Trump Releases New Impeachment Evidence – Dems Scrambling 

The Democrat-controlled House of Representatives officially passed both articles of impeachment against President Donald Trump on Wednesday night.

Throughout their partisan impeachment witch hunt, Democrats pointed to the Founding Fathers and claimed they were protecting the Constitution and our founders’ values by pushing impeachment.

But would the Founding Fathers have supported these claims?

According to newly released documents from the Trump administration, Democrats would have impeached our first President, George Washington, using the same basis they did this week to impeach Trump.

Democrats voted to charge Trump with obstruction of Congress and abuse of power.

In the obstruction of Congress charge, Democrats claim the president should be impeached for refusing to take part in their sham hearings.

But the Department of Justice’s Office of Legal Counsel released a series of memos this week detailing the grounds the administration is using to defy congressional subpoenas.

From Western Journal:

Would our first president have agreed with our 45th on the issue of executive privilege?

Newly released documents — made public by the Trump administration to support its decision not to comply with congressional subpoenas on material and testimony from the executive branch unless the courts compel their cooperation — suggest the answer is yes.

In the cache of materials, one interesting document on executive privilege dates from the Reagan administration, which details that in at least three instances, George Washington also refused to provide information to Congress.

The WJ continues:

The first came following Gen. Arthur St. Clair’s defeat at the Battle of Wabash in 1791.

The second incident involved correspondence with the United States minister to France.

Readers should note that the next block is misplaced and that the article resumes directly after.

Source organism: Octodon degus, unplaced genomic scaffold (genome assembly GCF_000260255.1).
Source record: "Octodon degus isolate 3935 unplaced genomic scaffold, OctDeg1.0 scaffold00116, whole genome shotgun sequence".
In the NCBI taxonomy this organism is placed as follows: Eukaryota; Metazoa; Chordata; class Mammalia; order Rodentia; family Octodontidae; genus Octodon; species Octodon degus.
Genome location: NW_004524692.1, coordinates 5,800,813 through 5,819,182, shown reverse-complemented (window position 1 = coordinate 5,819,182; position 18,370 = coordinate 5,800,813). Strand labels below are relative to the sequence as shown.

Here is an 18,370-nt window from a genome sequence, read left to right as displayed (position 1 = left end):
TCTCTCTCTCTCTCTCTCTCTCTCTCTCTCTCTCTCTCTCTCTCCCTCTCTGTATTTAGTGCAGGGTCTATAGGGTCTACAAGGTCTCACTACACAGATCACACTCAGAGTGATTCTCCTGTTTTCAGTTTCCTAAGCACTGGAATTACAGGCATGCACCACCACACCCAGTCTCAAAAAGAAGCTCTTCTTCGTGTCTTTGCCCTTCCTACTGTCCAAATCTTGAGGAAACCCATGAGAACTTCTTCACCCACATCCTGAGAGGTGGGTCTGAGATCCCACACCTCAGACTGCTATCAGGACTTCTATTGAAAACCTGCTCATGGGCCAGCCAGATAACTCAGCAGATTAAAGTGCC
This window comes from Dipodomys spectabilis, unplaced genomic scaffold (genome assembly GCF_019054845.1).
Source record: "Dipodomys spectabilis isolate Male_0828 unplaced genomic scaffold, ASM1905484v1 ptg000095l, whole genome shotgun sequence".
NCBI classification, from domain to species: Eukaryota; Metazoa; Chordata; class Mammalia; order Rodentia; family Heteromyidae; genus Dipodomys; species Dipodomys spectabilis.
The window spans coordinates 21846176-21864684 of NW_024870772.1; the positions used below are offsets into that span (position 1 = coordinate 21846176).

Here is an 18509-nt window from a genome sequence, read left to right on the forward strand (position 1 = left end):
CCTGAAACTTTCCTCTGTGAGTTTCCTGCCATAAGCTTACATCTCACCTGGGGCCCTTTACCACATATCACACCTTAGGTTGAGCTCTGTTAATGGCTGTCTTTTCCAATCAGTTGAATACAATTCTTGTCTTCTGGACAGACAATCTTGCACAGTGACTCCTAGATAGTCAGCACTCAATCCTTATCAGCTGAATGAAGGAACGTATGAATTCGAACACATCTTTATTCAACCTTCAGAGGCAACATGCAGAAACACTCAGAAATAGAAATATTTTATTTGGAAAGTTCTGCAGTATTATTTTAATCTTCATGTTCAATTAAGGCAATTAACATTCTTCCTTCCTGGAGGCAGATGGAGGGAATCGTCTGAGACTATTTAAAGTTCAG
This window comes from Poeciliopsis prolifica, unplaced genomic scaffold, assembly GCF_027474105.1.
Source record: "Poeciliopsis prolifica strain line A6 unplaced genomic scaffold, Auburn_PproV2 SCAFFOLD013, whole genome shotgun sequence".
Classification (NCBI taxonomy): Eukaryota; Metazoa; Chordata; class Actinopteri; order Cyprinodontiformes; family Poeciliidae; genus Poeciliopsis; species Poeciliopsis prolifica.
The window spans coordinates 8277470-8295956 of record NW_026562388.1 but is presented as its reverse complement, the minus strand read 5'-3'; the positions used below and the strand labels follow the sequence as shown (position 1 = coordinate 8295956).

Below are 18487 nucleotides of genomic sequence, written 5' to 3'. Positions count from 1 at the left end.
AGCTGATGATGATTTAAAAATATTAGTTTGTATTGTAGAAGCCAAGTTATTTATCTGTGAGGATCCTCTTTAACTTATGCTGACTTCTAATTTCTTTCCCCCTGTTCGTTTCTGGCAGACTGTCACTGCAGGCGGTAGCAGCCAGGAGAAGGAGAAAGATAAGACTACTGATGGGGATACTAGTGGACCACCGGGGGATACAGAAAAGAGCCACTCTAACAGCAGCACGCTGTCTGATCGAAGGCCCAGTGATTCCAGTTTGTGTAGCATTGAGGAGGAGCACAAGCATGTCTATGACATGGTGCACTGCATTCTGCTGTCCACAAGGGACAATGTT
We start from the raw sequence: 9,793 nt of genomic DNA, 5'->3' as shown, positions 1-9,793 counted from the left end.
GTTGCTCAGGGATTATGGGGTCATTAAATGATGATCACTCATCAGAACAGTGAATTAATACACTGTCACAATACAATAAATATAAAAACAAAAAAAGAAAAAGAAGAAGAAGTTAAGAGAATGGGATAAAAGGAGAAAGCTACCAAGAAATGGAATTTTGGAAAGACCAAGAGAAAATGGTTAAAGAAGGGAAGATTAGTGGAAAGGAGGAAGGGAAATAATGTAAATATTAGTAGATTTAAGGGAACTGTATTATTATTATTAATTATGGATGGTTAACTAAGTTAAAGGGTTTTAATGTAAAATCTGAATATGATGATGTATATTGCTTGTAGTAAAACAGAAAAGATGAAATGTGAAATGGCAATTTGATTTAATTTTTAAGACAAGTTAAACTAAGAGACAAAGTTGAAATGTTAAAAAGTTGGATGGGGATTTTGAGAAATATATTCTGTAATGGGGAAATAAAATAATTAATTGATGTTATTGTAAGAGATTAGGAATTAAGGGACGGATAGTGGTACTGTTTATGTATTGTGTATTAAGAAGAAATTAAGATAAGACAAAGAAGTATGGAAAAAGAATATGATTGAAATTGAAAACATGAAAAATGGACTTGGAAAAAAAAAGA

In 1796, the House again requested communication from the Washington administration, this time having to do with the Jay Treaty, an agreement which averted war between the United States and Great Britain and clarified issues left after the Treaty of Paris ended the American Revolution.

Washington’s response in the third matter is perhaps the first president’s most full-throated defense of executive privilege in such matters.

Washington said:

The nature of foreign negotiations requires caution; and their success must often depend on secrecy; and even, when brought to a conclusion, a full disclosure of all the measures, demands, or eventual concessions which may have been proposed or contemplated would be extremely impolitic: for this might have pernicious influence on future negotiations; or produce immediate inconveniences, perhaps danger and mischief, in relation to other Powers.

The necessity of such caution and secrecy was one cogent reason for vesting the power of making Treaties in the President with the advice and consent of the Senate; the principle on which the body was formed confining it to a small number of members. To admit, then, a right in the House of Representatives to demand, and to have, as a matter of course, all the papers respecting a negotiation with a foreign Power, would be to establish a dangerous precedent.

Imagine that: our first president refused to provide information to Congress on at least three instances.

After consulting with his cabinet, Washington decided it was within his power to keep certain information from Congress.

But it is clear the father of our Founding Fathers believed that as president, he had the right to use executive privilege.

Especially in cases where Congress and partisan lawmakers were trying to overstep their bounds.

So if you’re wondering just how pathetic, weak, flimsy, and hyperpartisan the Democrats’ impeachment case is — now you know they would have also voted to impeach the first president of the United States.

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